There's no point hiding it. It's a chance to show what you can do outside of the Jupiler League. We're all very conscious of that, even if our main goal is success as a team
Logan Bailly hopes that appearing in the Olympic Games can be a springboard for personal success.

Continuity will be the key for Belgium at the Olympic Football Tournament next month as the Diablotins (Little Devils) will remain faithful to the men who sealed their historic qualification at the UEFA U-21 Championship 2007. Coach Jean-François de Sart will take 20 players to Beijing, including only two over the age of 23, and one of those looking forward to taking part is Logan Bailly. A promising goalkeeper based at Genk, the 22-year-old is expecting the tournament to be "immense."

"I built my squad on the basis of our successful Euro campaign," said De Sart, recalling his U-21 side's semi-final finish on Dutch soil last summer. "I wanted to reward the players who earned us our qualification. I've chosen a balanced squad with players who complement each other well, and I think there's a lot of versatility there too.

"Our intention is to take 20 players to China. I've only called up two players over 23 years of age (Sepp De Roover and Maarten Martens). Mbo Mpenza wasn't given permission by his new Greek club Larissa and Gabi Mudingayi wasn't picked for sporting reasons." Club misgivings may have prevented Mpenza from taking part, but they did not dissuade De Sart from including Vincent Kompany in his travelling party, with the young defender down to make the trip despite Hamburg's desire to keep him in Germany. De Sart has also selected Marouane Fellaini, who may well miss some of the Diablotins' matches, as he is set to turn out for Standard Liege in their UEFA Champions League third qualifying-round tie. The issues surrounding those two players are hardly isolated either, and De Sart must have must have wished for far more breathing space as he drew up his final list.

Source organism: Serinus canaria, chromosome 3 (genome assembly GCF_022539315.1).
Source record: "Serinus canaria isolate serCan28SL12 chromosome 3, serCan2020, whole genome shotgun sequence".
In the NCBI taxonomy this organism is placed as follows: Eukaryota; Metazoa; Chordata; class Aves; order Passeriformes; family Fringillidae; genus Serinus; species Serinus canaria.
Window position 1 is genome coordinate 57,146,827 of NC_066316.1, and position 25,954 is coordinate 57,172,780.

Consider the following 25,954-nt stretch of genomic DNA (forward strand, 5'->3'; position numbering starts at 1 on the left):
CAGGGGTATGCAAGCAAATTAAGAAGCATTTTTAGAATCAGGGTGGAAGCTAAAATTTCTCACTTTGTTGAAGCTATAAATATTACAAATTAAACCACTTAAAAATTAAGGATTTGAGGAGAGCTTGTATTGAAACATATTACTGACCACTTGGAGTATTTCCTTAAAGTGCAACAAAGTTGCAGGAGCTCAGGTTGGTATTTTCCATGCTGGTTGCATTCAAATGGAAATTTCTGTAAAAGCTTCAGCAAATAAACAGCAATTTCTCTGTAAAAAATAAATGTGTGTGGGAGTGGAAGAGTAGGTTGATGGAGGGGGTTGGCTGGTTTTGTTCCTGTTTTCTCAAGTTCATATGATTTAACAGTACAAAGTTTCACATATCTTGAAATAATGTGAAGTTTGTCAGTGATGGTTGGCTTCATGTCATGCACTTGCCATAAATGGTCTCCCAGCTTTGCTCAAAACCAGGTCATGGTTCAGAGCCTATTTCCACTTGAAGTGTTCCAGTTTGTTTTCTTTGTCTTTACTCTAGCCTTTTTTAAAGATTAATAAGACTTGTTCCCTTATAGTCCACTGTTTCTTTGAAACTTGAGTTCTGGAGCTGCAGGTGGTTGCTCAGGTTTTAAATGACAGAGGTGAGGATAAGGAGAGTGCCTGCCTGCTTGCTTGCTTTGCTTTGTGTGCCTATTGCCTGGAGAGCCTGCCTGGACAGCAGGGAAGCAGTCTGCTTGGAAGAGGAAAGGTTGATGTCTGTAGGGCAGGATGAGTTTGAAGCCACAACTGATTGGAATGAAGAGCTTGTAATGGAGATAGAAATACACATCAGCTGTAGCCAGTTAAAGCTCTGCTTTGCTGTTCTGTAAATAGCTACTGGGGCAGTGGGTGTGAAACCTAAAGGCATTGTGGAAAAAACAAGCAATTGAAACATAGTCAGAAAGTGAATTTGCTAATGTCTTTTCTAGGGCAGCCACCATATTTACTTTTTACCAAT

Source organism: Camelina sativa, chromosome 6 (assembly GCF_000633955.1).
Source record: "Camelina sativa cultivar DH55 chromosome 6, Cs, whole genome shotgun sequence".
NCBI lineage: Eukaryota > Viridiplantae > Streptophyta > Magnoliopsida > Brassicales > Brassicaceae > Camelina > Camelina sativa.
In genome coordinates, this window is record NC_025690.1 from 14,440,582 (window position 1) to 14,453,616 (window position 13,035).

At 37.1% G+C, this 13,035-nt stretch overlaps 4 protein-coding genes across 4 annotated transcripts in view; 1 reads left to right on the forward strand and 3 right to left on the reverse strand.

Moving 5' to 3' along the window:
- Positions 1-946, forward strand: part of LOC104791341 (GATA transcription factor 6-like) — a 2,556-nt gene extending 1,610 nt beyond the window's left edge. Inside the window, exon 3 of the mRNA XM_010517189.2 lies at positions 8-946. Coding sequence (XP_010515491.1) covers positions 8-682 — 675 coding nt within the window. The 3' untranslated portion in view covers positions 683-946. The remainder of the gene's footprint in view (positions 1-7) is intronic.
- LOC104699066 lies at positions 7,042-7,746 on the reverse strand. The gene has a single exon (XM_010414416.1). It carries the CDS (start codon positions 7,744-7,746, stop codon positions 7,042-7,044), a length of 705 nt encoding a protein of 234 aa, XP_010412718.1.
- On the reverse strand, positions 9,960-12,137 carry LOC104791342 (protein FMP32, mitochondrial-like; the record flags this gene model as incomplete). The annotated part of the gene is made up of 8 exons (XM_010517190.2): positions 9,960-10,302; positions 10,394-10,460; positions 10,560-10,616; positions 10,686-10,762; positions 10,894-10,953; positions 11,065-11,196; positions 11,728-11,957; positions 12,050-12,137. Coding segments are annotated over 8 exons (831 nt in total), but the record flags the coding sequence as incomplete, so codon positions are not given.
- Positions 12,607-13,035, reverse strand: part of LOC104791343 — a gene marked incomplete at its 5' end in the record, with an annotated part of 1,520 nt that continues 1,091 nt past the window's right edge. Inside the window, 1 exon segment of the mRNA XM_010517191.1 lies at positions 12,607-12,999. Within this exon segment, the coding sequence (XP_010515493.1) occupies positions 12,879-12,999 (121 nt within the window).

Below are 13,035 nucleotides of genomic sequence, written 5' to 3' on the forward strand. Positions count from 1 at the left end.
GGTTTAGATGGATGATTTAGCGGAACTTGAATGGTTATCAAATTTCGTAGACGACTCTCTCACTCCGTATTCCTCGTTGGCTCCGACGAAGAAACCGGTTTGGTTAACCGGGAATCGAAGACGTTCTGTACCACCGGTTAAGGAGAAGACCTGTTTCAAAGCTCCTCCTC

"All these stories are a shame but I don't think that will affect the team when we start our preparations," Bailly told "The problem is that no one realises how big this event is. The Games are extraordinary. The whole planet is watching you. Everyone in the team will experience that once we get there, but not before. And that could explain quite a few things."

In at the deep end
A runner-up in the Belgian league in 2006-07, Bailly will feel right at home when the Diablotins kick off their friendly programme against the Netherlands in Genk on 23 July, two days after the country's national holiday. They will then have one last chance to perfect their routines against an as yet unnamed opponent on 2 August, and they know they must take maximum advantage as they begin their campaign against a Brazil side starring Ronaldinho and Pato just five days later.

"Playing Brazil right at the start is the best possible scenario," said Bailly. "Personally, I prefer it that way. We'll be up to the task and we can make something happen. We have to be realistic, of course, but after Brazil we've got New Zealand and China, and we're more than capable of beating both those teams." The Liege native is also hoping he can raise his profile on Chinese soil, identifying the Olympic Tournament as "as a massive springboard in personal terms. ."

The focus on collective goals is far from being mere talk, and the Belgians count squad unity as one of their primary qualities. "Pretty much everyone has good technique," added Bailly. "What makes the difference in a competition like this is experience and mental strength. That's what everything will come down to. Our team is stronger mentally because we're all a year older than we were at the Euro and some of us play at big clubs, including Standard. Our mental strength and our unity are without doubt our biggest plus points. Without them, we wouldn't get very far."

Coach De Sart is of the same opinion and has made group harmony one of the central pillars of his philosophy. Belgium are obviously feeling the benefits too and they travel to Beijing with an undoubtedly talented group of players, with the likes of Kompany, Martens, Fellaini, Thomas Vermaelen, Moussa Dembele, Tom De Mul and Kevin Mirallas at the forefront. These are exciting, potential-filled times for Belgian football and, although he may not want to proclaim it too loudly, Bailly believes he and his young colleagues can take the Diablotins as far as the semi-finals. An achievement of that scale and the talk could well be that of a golden generation.